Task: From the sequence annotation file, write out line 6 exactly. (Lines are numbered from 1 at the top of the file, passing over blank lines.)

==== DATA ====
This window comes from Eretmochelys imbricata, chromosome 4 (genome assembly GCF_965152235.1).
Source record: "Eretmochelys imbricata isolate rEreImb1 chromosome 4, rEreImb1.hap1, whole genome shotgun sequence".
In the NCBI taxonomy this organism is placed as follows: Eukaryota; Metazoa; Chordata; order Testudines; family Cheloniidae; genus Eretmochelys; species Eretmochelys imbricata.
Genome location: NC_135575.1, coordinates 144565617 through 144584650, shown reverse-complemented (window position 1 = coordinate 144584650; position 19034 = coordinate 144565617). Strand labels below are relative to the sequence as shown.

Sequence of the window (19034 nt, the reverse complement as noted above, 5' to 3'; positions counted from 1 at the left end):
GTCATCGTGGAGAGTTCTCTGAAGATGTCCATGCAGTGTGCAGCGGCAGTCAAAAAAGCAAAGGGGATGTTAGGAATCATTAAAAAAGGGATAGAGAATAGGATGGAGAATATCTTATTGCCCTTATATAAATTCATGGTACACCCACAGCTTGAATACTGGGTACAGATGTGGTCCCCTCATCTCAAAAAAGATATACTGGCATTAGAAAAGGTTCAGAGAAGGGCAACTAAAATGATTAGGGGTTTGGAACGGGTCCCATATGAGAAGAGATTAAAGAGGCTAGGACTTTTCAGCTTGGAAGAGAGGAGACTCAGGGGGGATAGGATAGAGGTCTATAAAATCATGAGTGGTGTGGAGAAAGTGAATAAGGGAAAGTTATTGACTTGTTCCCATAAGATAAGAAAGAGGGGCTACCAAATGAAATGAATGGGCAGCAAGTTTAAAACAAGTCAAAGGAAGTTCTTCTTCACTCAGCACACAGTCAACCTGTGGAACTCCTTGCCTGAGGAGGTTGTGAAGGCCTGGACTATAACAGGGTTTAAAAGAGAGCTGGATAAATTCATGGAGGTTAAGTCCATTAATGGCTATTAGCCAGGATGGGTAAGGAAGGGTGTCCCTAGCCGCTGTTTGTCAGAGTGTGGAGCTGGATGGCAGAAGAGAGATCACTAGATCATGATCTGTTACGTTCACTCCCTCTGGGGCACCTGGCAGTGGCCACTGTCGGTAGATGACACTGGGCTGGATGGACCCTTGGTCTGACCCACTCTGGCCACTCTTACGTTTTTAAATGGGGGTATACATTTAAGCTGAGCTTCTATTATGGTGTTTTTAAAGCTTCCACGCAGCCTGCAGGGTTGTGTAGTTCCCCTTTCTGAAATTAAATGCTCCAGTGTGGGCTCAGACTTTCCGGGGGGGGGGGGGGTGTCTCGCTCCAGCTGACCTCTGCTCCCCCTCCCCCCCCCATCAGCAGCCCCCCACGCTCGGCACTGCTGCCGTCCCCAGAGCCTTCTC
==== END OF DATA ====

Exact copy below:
GTCATCGTGGAGAGTTCTCTGAAGATGTCCATGCAGTGTGCAGCGGCAGTCAAAAAAGCAAAGGGGATGTTAGGAATCATTAAAAAAGGGATAGAGAATAGGATGGAGAATATCTTATTGCCCTTATATAAATTCATGGTACACCCACAGCTTGAATACTGGGTACAGATGTGGTCCCCTCATCTCAAAAAAGATATACTGGCATTAGAAAAGGTTCAGAGAAGGGCAACTAAAATGATTAGGGGTTTGGAACGGGTCCCATATGAGAAGAGATTAAAGAGGCTAGGACTTTTCAGCTTGGAAGAGAGGAGACTCAGGGGGGATAGGATAGAGGTCTATAAAATCATGAGTGGTGTGGAGAAAGTGAATAAGGGAAAGTTATTGACTTGTTCCCATAAGATAAGAAAGAGGGGCTACCAAATGAAATGAATGGGCAGCAAGTTTAAAACAAGTCAAAGGAAGTTCTTCTTCACTCAGCACACAGTCAACCTGTGGAACTCCTTGCCTGAGGAGGTTGTGAAGGCCTGGACTATAACAGGGTTTAAAAGAGAGCTGGATAAATTCATGGAGGTTAAGTCCATTAATGGCTATTAGCCAGGATGGGTAAGGAAGGGTGTCCCTAGCCGCTGTTTGTCAGAGTGTGGAGCTGGATGGCAGAAGAGAGATCACTAGATCATGATCTGTTACGTTCACTCCCTCTGGGGCACCTGGCAGTGGCCACTGTCGGTAGATGACACTGGGCTGGATGGACCCTTGGTCTGACCCACTCTGGCCACTCTTACGTTTTTAAATGGGGGTATACATTTAAGCTGAGCTTCTATTATGGTGTTTTTAAAGCTTCCACGCAGCCTGCAGGGTTGTGTAGTTCCCCTTTCTGAAATTAAATGCTCCAGTGTGGGCTCAGACTTTCCGGGGGGGGGGGGGGTGTCTCGCTCCAGCTGACCTCTGCTCCCCCTCCCCCCCCCATCAGCAGCCCCCCACGCTCGGCACTGCTGCCGTCCCCAGAGCCTTCTC